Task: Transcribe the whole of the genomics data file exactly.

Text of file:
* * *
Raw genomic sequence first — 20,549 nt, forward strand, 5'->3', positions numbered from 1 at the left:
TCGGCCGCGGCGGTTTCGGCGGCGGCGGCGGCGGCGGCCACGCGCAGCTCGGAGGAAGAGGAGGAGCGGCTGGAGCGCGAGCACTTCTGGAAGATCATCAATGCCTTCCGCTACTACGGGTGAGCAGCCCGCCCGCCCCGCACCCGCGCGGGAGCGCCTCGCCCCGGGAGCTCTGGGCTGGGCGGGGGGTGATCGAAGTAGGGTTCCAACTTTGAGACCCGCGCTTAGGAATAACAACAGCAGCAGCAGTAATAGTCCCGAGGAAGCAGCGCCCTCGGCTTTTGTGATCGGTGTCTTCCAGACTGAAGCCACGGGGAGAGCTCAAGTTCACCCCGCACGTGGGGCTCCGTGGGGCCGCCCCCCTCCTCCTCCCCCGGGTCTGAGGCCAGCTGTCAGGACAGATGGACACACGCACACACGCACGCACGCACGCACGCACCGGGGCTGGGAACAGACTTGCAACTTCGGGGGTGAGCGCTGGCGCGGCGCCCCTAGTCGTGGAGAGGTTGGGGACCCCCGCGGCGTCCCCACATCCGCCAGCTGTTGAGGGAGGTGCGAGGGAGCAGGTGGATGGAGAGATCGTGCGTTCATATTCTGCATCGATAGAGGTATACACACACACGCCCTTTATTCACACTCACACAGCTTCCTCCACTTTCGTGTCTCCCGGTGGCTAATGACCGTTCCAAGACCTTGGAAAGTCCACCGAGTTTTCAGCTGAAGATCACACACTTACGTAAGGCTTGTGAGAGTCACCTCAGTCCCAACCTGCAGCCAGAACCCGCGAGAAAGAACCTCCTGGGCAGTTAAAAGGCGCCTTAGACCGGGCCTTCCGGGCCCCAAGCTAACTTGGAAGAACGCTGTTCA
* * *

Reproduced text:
Raw genomic sequence first — 20,549 nt, forward strand, 5'->3', positions numbered from 1 at the left:
TCGGCCGCGGCGGTTTCGGCGGCGGCGGCGGCGGCGGCCACGCGCAGCTCGGAGGAAGAGGAGGAGCGGCTGGAGCGCGAGCACTTCTGGAAGATCATCAATGCCTTCCGCTACTACGGGTGAGCAGCCCGCCCGCCCCGCACCCGCGCGGGAGCGCCTCGCCCCGGGAGCTCTGGGCTGGGCGGGGGGTGATCGAAGTAGGGTTCCAACTTTGAGACCCGCGCTTAGGAATAACAACAGCAGCAGCAGTAATAGTCCCGAGGAAGCAGCGCCCTCGGCTTTTGTGATCGGTGTCTTCCAGACTGAAGCCACGGGGAGAGCTCAAGTTCACCCCGCACGTGGGGCTCCGTGGGGCCGCCCCCCTCCTCCTCCCCCGGGTCTGAGGCCAGCTGTCAGGACAGATGGACACACGCACACACGCACGCACGCACGCACGCACCGGGGCTGGGAACAGACTTGCAACTTCGGGGGTGAGCGCTGGCGCGGCGCCCCTAGTCGTGGAGAGGTTGGGGACCCCCGCGGCGTCCCCACATCCGCCAGCTGTTGAGGGAGGTGCGAGGGAGCAGGTGGATGGAGAGATCGTGCGTTCATATTCTGCATCGATAGAGGTATACACACACACGCCCTTTATTCACACTCACACAGCTTCCTCCACTTTCGTGTCTCCCGGTGGCTAATGACCGTTCCAAGACCTTGGAAAGTCCACCGAGTTTTCAGCTGAAGATCACACACTTACGTAAGGCTTGTGAGAGTCACCTCAGTCCCAACCTGCAGCCAGAACCCGCGAGAAAGAACCTCCTGGGCAGTTAAAAGGCGCCTTAGACCGGGCCTTCCGGGCCCCAAGCTAACTTGGAAGAACGCTGTTCA